One of the most satisfying aspects to making high quality, handmade furniture, is that every day is different.
As a furniture maker who is constantly creating new designs and working with new techniques, Gavin Robertson particularly enjoys this side of the creative process, an aspect of the business that comes about through engagement with clients, and this is perhaps the reason that the work is so varied every day. When a client seeks a piece of furniture that is not mass produced, Gavin feels his job is to work within the brief each project presents. His work is by its very nature ‘client-driven’ as he is creating pieces that are personal and specific, according to each individual circumstance.
However, with clients based around the UK and well beyond, one might assume a business based in the Highlands might not be ideally placed. Quite the opposite is true, according to Gavin. A commission may start with a meeting, but the design process evolves using electronic communication. This way of working allows Gavin to design and make pieces for clients anywhere in the world, albeit there is often a Scottish connection. For example, the owners of a company in Antigua had a link with Scotland and knew they could source exactly what they wanted, which resulted in Gavin making office, reception and boardroom furniture for that particular company.
Gavin’s interest in working with wood began in his final year at school in Inverness. He went on to study in Buckinghamshire, and later worked in London before going to make furniture in Australia. In 1993 he returned to Scotland and set up a workshop at Abriachan outside Inverness. After a few years, business was expanding at such a rate a bigger workshop was built so that larger pieces of furniture (boardroom tables, for example) could be created.
Nowadays, Gavin still produces domestic furniture in addition to corporate work. This corporate work continues to provide diverse challenges. He has recently been commissioned by a hotel to produce thirty-two chairs and fourteen tables, an unusual commission which sprang from the client’s desire to create interiors that were carefully considered and unique. Gavin has also designed furniture for a whisky company, producing a whisky cabinet for Harrods in London - in order to display fine whisky, he produced the cabinet from the finest Santos Rosewood with a contrasting white interior made of Scottish ripple sycamore.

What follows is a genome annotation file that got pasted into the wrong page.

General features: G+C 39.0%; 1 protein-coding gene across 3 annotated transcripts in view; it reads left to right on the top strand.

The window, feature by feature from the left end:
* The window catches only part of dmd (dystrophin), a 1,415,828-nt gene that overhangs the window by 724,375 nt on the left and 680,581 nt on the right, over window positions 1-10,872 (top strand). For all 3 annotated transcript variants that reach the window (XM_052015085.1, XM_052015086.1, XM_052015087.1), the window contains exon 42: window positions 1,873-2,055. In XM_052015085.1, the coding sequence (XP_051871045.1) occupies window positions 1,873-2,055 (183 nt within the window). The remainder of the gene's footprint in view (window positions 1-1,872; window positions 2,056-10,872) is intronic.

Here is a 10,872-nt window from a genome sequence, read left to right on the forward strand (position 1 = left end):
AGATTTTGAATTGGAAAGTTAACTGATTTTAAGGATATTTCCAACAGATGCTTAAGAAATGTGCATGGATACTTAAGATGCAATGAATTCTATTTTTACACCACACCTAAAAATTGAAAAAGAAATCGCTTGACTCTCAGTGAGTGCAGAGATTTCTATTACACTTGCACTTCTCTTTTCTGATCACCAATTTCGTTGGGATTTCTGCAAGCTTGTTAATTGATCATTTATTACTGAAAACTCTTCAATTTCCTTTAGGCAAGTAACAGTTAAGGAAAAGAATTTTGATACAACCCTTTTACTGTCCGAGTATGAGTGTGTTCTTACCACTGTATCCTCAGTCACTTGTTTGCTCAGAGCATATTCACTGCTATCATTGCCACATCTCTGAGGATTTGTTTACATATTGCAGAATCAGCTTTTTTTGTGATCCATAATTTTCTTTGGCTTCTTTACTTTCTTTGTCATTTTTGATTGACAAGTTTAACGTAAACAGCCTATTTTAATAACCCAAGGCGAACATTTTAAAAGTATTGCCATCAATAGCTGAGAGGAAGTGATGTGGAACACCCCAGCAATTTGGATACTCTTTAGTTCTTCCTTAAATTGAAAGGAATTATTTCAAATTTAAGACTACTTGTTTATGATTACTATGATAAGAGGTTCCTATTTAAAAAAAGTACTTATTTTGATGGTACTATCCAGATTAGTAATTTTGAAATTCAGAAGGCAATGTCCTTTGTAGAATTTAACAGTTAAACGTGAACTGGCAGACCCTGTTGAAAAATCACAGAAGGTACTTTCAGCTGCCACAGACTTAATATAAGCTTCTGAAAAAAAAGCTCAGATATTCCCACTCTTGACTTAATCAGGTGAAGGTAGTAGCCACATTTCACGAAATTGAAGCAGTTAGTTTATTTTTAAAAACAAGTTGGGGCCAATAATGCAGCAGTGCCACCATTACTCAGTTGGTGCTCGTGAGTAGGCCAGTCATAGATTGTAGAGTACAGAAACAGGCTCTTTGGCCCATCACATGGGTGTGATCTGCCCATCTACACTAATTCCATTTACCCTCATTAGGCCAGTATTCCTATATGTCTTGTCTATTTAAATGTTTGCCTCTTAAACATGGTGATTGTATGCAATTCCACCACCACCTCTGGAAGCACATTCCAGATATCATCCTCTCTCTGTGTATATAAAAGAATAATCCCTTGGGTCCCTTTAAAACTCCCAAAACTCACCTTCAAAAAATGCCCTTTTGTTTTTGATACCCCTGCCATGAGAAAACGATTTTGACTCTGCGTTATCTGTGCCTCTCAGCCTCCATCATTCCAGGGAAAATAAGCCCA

Gavin says that while he often uses oak in his designs, the choice of wood is frequently inspired by the client and the setting. This can bring him to use ash, American black walnut, burr walnut, Macassar ebony, and many more. He uses imported wood that has been grown for this sort of purpose, but also home-grown timber where it is appropriate. For example, he used local timber in a commission for a church. He is always interested in trying new techniques, and often likes to incorporate veneers into his designs. He enjoys creating inlays using metals like aluminium, silver, copper or brass.
In addition to the workshop, Gavin has a shop in Nairn where the Interior Design side of the business is based. This space acts as a showroom dedicated to more affordable furniture, much of which adheres to an Arts and Crafts tradition. However, he believes that his business is primarily driven by word of mouth. In his case he feels it took five years to start the business and ten years before it was fully established. He used to exhibit at numerous exhibitions, but nowadays that is not as necessary as it was at the beginning.
While Gavin has created specific projects for corporate clients, he is keen to continue to produce domestic pieces too. He feels he designs within an Arts and Crafts tradition in that there is often detailing or elements from that style, alongside clean and simple lines, and good, honest construction. For a commission, he likes to personalise his work for each client…after all, in seeking out a master craftsman, the client is paying for ‘the very best.’Back to Members' Journal